Louise Gartner: Cash market to take over wheat trade
Price action for the wheat complex remained volatile last week, as the market continued to digest the plethora of news and rumors emanating from the Russian drought. With so much uncertainty surrounding a major exporter, we can see why the markets have been so choppy.
We started the week under pressure from the prospect of the Russian drought dissipating and rains coming in. Temperatures in Russia have declined as summer winds down, and while the rains have been able to fall, so far they’ve only been light and certainly not enough to replenish the soils. Estimates are still all over the map, but most analysts agree that total Russian grain production will be less than 65 MMT, compared to normally around 90 plus. Wheat production is projected at around 43 MMT compared to 62 last year.
In the meantime, the export ban equated to roughly 1.5 MMT of wheat wiped off the books of importers, who suddenly had to scramble to secure supplies at much higher prices. Egypt, which just days before the ban had actually bought Russian wheat, reportedly had at least .5 MMT of contracts cancelled. They quickly replaced those lost sales with mostly French wheat, with one vessel of 60,000 MT coming from the US. Reports show that they are accelerating the loading out of France as well.
Later in the week, Russia announced that they will likely need to import some wheat, which sent the market higher again. While Ukraine and Kazakhstan both also have production declines, they did not impose export bans. However, it looks like much of what they will have available for export will go directly to Russia, effectively taking the Black Sea region out of the export market. It’s been several years since we haven’t had to compete with them, but make no mistake they’ll be back ASAP.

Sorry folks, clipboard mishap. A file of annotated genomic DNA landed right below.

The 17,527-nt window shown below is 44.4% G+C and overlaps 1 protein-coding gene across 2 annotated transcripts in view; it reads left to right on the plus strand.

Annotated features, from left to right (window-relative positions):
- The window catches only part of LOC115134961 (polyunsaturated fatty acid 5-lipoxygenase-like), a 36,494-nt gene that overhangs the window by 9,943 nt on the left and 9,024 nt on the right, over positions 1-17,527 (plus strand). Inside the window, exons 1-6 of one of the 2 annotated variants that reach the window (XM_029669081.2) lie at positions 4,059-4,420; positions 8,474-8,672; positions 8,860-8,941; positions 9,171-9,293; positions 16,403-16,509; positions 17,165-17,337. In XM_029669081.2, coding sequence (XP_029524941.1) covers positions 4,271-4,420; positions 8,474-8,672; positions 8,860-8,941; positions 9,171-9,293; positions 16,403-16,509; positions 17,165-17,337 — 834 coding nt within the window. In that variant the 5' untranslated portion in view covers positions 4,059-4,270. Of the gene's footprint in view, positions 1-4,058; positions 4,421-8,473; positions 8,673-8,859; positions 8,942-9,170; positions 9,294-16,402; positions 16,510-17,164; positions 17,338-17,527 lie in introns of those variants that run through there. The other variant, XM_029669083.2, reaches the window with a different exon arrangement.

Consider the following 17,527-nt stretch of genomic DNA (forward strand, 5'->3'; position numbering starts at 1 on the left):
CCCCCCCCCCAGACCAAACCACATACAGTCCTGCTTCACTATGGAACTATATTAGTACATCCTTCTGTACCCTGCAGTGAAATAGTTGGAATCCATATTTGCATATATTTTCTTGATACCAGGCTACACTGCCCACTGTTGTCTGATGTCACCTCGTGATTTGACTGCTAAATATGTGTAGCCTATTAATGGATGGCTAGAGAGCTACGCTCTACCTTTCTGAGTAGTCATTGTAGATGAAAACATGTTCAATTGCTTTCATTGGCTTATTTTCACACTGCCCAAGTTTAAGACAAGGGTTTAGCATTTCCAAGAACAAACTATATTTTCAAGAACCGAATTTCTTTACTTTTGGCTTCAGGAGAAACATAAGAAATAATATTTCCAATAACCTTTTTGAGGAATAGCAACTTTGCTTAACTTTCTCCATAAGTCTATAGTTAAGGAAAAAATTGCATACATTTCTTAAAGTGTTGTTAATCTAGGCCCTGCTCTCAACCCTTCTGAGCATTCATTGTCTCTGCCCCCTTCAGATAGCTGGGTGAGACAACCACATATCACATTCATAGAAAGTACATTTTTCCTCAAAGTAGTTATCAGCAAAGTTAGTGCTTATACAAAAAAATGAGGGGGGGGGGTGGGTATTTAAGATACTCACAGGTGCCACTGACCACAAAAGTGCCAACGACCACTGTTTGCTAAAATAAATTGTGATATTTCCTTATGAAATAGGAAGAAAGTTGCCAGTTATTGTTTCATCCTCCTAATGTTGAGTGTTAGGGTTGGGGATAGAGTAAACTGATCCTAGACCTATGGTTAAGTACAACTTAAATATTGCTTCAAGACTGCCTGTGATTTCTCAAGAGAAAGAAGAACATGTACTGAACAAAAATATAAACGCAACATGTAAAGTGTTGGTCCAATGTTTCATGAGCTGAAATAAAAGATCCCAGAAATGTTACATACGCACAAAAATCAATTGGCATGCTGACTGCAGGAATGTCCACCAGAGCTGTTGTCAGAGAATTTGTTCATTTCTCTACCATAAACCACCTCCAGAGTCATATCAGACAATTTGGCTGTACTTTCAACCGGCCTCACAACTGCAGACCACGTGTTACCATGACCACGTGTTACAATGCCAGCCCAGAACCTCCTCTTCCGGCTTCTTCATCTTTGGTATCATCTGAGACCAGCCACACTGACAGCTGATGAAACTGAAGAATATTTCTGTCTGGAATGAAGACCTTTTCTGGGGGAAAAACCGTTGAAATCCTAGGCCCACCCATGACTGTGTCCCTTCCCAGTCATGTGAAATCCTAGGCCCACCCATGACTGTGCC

Southeast Asian countries were caught in a similar situation as Egypt. Being huge feed manufacturers, they buy a great deal of feed quality wheat from the Black Sea region and also had to scramble to replace those lost sales. They came in force to the US, creating much-needed demand for our abundant supplies of low-pro wheat. It couldn’t have come at a better time for US farmers, who’ve been hammered on low-pro basis until suddenly last week the market wanted all it could get.
The huge shift in demand sent US export sales sharply higher at 1.4 MMT, the highest in 34 months. It also sent corn export sales soaring to 2.9 MMT, the largest in 16 years. Even despite corn harvest well under way, the huge increase in feed grain demand and the concern that corn yields won’t quite measure up to USDA’s estimate have pushed corn prices back to their recent swing highs and added another element of support to wheat.
Stats Canada reported their wheat production expectations last week, with all-wheat estimated at 22.7 MMT, 1.7 higher than the CWB’s latest estimate and 2.2 higher than USDA’s latest estimate. It is only 4 MMT less than last year despite over 10 million acres of cropland not even getting planted. It looks like they might be a stronger player in the market this year than expected.